12 in 2012: New Jersey Gov. Chris Christie's GOP Fan Club Grows but No Bigger Plans Yet

Chris Christie is known for his "tell it like it is" attitude -- an attitude that helped him get elected New Jersey governor and makes him a popular pick among Republicans to run for president in 2012.

And when headlining an Indiana Republican Party dinner last month, Christie was hailed -- by his political best friend, Hoosier State Gov. Mitch Daniels -- as bigger than U2's Bono.

"I said, 'you're aiming too low," Daniels said. "If you want a real rock star, you gotta get Chris Christie from New Jersey."

Judging by the enthusiastic reaction of the crowd, Christie had added a few hundred staunch Republicans to his rapidly growing fan club.

Christie's tendency to stand up to the liberal establishment, most notably teachers' unions, has ignited a national grassroots following that is begging Christie to throw his hat in the presidential ring. But so far, he has beaten down any such speculation.

Christie came out of nowhere when he burst onto the scene last year. His fight to be New Jersey's governor was just that -- one that had national attention and, some would argue, national implications.

Christie beat incumbant Democratic Gov. Jon Corzine -- a close Obama ally. And with Bob McDonnell winning the governor's race in Virginia on the same day, the Republican victories in Democratic-held states were seen as the first indication Obama's support was starting to wane.

After declaring victory, Christie told supporters that Corzine had called him and "pledged a smooth transition."

But that smooth transition was short-lived. Christie found out that the $500 million surplus Corzine promised was actually a $2.2 billion deficit. Christie impounded the full amount in spending by executive order and told the Democratic legislature to clean up the mess without raising taxes.

"And they said -- started calling me names. Started calling me Julius Caesar and Napoleon Bonaparte," Christie joked at the time in a speech, "all those great leaders of the past, men I deeply admire."

Christie's seeming inability to mince words has also made enemies with the New Jersey teachers' union, stemming from proposed wage freezes and benefit concessions.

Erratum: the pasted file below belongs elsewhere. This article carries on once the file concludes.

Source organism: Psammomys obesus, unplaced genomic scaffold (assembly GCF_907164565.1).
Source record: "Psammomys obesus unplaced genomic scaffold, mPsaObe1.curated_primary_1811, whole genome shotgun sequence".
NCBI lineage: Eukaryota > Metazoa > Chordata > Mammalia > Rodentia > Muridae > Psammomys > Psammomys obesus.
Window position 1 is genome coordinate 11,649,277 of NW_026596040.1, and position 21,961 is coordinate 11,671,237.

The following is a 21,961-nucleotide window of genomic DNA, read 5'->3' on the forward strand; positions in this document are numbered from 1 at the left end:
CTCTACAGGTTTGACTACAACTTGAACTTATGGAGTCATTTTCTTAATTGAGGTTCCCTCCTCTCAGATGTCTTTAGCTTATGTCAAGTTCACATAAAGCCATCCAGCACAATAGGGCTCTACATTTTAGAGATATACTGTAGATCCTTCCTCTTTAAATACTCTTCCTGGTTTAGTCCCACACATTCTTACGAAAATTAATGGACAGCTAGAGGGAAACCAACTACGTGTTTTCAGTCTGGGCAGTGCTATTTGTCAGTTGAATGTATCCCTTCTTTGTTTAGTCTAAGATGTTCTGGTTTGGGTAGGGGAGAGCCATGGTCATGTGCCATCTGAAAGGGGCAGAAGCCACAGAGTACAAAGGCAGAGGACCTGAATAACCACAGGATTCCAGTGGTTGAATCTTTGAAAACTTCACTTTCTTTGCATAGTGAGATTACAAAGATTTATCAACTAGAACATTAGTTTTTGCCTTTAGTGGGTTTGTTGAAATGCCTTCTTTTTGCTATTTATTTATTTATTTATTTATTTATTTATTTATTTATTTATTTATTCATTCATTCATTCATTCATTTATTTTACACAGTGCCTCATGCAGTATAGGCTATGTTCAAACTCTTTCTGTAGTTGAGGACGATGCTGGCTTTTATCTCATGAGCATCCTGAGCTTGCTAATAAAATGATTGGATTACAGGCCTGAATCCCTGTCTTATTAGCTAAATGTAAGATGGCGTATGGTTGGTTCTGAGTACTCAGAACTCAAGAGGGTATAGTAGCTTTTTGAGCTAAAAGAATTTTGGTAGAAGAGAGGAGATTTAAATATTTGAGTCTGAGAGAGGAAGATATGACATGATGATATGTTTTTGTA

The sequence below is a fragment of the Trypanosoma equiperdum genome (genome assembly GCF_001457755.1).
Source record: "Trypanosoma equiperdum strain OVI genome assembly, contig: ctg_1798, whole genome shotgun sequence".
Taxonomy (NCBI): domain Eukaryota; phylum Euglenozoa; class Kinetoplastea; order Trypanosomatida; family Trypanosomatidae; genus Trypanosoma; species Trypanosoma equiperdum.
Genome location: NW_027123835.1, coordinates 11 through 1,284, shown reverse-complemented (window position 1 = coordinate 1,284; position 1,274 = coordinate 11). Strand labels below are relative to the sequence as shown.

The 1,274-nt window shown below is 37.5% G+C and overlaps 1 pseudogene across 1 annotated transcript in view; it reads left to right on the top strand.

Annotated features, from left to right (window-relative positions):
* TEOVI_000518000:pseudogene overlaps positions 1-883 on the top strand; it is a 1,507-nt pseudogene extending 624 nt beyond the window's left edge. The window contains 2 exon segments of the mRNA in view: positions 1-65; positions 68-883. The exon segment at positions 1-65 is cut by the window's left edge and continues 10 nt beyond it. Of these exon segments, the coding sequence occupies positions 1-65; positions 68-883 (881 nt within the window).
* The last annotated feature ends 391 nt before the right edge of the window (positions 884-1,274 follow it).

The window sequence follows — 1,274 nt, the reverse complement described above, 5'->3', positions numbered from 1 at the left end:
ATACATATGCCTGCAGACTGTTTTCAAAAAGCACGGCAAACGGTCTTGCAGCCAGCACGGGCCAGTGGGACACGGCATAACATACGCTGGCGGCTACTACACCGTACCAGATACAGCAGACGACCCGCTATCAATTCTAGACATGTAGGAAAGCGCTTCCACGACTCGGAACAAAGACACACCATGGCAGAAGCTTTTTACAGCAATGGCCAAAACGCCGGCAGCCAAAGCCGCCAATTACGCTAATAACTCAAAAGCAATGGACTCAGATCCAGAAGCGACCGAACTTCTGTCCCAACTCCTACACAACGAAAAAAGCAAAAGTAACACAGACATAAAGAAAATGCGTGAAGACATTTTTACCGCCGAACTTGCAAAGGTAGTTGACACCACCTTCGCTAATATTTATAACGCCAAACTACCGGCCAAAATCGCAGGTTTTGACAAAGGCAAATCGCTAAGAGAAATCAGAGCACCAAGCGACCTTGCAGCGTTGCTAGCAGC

"So I said to them, if you make that deal, freeze your pay for one year and contribute one and a half percent to your health insurance, we will be able to balance off these cuts and have no teacher layoffs. The answer was no," Christie said in another speech.

And one of the local union presidents even said he prayed for Christie's death.

"They said they didn't intend for it to be public," Christie responded. "So private prayer for my death would have been ok?"

While Christie rarely talks about foreign policy or national security threats, he dealt head-on with the threat from radical Islam as the U.S. attorney for New Jersey, investigating, arresting and prosecuting the group of men who were eventually found guilty of terrorism charges for trying to attack Fort Dix.

"The philosophy that supports and encourages jihad around the world and against Americans came to live here in New Jersey and threatened the lives of our citizens through these defendants," he said at the time.

Christie's tendency to stand up to the liberal establishment has ignited a national grassroots following that is begging Christie to throw his hat in the presidential ring.

"I think Chris Christie is so popular with the Tea Party because they like both his style and his substance. He has a very forthright style, he doesn't hesitate to confront critics and tell him exactly what he thinks -- whether they're the press or citizens," University of Virginia Center for Politics Director Larry Sabato said.

In fact, Tea Party movement leaders privately say he's the politician they most want to draft in 2012.

"They would love to see him run," Sabato said. "Christie has appropriately concluded, at least for the time being that its not in his interest to do so. Its amazing how many public officials are perfectly happy to abandon the position they've got to run for the higher one."

In fact, Christie had agreed to an interview for Fox News' "12 in 2012" series but backed out, perhaps to make sure no one can accuse him of even looking like he's considering a run.

He already has firmly denied he plans to run for president.

"Listen, I've said I don't want to, I'm not going to, There's zero chance I will," he said shortly after the midterm elections earlier this month. "I don't feel like I'm ready to be president. I don't want to run for president. I don't have the fire in the belly to run for president. But yet, everybody still thinks, 'Well, he's left the door open.

"Short of suicide, I don't really know what I'd have to do to convince you people that I'm not running. I'm not running."

But try as he might -- Christie is still seen as a rising leader who could reshape the GOP.

"We need to start taking our country back, not in 2012, not by focusing on who our nominee for president is going to be," he said. "It is put up or shut up time for our party."

This is the final installment of Fox News' “12 in 2012,” profiles of potential GOP contenders for the White House.